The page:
But companies—and their employees—should not be so circumscribed as to how they relate to each other at the end of the employment relationship. Fundamentally, as the U.S. Court of Appeals for Third Circuit recently stated: “In protecting employees’ statutory labor rights, neither we, nor the board, can violate an employer’s right to free speech under the First Amendment.” FDRLST Media, LLC v. NLRB, 35 F.4th 108, 126 (3d Cir. 2022).


Thus, “[a]n employer is not barred from communicating his views on unions—even his anti-union views—to his employees, but he cannot threaten employees with reprisals or promise them benefits in relation to unionization.” Id. at 122 (citing NLRB v. Gissel Packing Co., 395 U.S. 575 (1969)).


This bedrock principle should apply in the converse as well. Employers and departing employees should be permitted to freely contract to withhold speech if they so choose, in the absence of threat, coercion or other unlawful activity by an employer. The NLRB’s new rule undermines the incentive for businesses to offer valuable severance benefits that a departing employee may need. The result is an unfortunate, and entirely predictable, situation in which both sides will lose. A reconsideration of this rule by the NLRB would be not only good law, but good policy, as it would benefit both workers and their former employers.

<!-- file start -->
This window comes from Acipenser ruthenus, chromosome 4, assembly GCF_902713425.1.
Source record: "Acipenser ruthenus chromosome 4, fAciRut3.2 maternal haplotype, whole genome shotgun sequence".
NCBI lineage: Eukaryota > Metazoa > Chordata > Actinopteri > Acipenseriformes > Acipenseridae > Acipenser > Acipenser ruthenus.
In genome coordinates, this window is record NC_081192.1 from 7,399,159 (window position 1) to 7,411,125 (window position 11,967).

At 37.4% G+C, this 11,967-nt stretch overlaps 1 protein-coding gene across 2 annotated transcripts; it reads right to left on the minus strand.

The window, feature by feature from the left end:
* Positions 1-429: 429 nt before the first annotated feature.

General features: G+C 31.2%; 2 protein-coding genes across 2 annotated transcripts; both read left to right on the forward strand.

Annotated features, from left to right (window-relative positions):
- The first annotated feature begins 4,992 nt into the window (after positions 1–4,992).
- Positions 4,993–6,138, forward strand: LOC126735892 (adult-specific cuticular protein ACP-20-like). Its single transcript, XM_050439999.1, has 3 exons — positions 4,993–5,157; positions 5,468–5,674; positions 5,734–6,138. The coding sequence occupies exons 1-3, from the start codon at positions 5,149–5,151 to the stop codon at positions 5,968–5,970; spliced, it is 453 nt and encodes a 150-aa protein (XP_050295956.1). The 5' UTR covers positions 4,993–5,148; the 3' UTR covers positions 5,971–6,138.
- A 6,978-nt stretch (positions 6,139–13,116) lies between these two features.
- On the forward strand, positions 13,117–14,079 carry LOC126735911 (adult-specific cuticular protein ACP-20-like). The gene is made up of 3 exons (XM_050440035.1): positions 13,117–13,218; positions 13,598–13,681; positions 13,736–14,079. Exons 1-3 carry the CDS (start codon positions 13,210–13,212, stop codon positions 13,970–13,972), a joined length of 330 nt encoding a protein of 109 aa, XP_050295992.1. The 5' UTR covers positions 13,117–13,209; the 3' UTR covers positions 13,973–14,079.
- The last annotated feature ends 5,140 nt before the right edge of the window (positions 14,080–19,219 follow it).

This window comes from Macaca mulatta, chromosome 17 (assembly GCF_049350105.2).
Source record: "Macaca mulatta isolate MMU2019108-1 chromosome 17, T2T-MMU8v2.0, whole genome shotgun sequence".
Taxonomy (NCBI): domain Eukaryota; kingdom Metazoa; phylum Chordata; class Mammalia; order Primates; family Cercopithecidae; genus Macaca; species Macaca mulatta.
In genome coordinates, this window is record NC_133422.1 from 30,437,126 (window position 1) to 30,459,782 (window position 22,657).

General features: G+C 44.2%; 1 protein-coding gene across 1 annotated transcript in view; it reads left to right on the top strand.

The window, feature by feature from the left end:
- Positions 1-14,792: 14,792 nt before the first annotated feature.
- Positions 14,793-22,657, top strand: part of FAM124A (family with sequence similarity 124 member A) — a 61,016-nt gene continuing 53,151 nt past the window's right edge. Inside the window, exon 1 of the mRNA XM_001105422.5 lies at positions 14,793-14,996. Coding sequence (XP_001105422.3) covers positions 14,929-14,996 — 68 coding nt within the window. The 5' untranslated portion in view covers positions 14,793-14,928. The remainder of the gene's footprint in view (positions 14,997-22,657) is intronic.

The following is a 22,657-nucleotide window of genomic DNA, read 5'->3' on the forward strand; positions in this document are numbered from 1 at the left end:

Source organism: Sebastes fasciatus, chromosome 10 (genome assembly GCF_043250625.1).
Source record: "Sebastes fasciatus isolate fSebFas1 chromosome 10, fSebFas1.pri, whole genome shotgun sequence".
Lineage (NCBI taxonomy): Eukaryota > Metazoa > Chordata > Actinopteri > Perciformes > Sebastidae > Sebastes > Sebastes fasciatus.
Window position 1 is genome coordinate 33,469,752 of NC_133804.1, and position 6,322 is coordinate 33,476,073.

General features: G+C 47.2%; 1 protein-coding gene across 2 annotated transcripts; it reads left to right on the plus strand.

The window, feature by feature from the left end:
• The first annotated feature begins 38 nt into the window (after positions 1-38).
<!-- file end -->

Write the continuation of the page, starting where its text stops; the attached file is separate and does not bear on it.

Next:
Justin T. Kelton and Mordecai Geisler are partners at Abrams Fensterman, specializing in complex commercial litigation. They can be reached at [email protected], or [email protected].



Reprinted with permission from the March 30, 2023 edition of The New York Law Journal, © 2023 ALM Media Properties, LLC. All rights reserved. Further duplication without permission is prohibited. – 877-257-3382 – [email protected].